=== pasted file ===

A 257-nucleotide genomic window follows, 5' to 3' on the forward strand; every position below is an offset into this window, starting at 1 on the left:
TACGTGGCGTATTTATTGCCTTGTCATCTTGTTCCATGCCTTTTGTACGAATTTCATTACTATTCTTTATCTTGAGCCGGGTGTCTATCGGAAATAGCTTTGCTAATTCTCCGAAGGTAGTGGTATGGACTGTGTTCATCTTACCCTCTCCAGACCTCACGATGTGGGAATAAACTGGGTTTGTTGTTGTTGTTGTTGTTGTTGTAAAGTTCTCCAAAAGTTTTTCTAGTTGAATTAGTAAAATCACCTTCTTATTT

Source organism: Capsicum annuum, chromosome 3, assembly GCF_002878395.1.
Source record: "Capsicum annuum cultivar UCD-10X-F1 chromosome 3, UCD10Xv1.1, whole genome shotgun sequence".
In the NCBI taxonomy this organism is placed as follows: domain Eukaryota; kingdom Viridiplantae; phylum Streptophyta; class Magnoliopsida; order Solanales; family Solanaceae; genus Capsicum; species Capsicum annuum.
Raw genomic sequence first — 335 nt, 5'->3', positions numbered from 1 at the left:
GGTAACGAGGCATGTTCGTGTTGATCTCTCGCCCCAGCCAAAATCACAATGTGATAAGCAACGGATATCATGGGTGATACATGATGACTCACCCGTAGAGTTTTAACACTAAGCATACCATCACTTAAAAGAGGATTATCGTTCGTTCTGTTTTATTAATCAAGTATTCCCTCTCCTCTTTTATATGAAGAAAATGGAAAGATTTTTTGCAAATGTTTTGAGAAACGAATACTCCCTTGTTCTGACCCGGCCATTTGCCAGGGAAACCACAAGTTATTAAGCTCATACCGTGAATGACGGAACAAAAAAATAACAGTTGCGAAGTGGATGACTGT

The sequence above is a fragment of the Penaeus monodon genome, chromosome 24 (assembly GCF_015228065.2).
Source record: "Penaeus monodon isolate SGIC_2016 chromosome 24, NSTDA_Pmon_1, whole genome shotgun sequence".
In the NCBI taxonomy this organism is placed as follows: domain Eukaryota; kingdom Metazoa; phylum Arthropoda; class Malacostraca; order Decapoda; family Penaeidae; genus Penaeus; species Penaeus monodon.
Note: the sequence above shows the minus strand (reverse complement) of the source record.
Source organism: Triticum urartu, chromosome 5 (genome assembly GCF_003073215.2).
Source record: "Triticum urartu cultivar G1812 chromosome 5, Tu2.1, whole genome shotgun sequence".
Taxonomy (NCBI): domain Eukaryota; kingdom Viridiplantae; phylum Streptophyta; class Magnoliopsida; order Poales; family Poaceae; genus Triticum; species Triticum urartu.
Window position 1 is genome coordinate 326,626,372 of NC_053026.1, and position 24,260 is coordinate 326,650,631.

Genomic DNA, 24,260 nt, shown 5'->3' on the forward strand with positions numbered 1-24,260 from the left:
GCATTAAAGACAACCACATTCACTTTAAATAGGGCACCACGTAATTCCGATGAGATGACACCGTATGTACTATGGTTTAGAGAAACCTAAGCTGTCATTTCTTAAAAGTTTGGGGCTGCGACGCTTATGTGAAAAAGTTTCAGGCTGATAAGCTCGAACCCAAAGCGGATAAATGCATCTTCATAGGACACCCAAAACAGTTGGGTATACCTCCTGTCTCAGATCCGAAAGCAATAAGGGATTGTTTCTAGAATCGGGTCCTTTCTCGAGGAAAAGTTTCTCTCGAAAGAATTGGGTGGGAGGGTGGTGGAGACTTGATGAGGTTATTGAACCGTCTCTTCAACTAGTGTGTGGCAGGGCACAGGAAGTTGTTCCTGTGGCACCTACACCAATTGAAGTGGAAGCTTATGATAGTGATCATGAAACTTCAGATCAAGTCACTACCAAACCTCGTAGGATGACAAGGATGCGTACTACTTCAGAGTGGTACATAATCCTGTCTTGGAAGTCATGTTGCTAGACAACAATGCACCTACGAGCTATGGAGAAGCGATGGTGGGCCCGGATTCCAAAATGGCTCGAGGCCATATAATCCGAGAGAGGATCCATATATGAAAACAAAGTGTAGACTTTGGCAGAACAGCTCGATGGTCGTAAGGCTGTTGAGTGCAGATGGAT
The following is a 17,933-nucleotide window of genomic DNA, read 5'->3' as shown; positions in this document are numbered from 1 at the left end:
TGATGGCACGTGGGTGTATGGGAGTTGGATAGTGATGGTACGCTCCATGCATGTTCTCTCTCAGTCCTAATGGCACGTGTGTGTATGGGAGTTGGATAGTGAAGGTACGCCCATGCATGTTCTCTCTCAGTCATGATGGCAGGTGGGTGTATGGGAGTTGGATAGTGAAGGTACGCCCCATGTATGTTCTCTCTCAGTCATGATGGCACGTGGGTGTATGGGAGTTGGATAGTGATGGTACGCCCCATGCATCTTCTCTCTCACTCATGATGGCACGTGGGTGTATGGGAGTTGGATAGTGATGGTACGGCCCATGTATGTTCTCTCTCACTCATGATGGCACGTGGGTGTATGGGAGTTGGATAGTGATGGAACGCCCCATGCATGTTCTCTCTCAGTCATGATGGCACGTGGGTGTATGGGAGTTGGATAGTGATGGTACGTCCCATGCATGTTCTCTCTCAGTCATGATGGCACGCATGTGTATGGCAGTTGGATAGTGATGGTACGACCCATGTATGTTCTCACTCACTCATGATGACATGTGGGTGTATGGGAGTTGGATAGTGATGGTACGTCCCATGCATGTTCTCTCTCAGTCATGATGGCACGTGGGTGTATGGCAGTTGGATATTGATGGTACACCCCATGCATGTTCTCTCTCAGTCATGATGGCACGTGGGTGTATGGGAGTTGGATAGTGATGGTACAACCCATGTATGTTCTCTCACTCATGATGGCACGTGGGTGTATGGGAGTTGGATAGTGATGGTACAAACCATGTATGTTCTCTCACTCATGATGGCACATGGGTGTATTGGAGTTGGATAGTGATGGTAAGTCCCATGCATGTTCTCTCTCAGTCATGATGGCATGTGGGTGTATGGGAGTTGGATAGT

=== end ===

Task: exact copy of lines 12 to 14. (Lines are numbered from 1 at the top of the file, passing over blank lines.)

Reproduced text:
Source organism: Triticum urartu, chromosome 5 (genome assembly GCF_003073215.2).
Source record: "Triticum urartu cultivar G1812 chromosome 5, Tu2.1, whole genome shotgun sequence".
Taxonomy (NCBI): domain Eukaryota; kingdom Viridiplantae; phylum Streptophyta; class Magnoliopsida; order Poales; family Poaceae; genus Triticum; species Triticum urartu.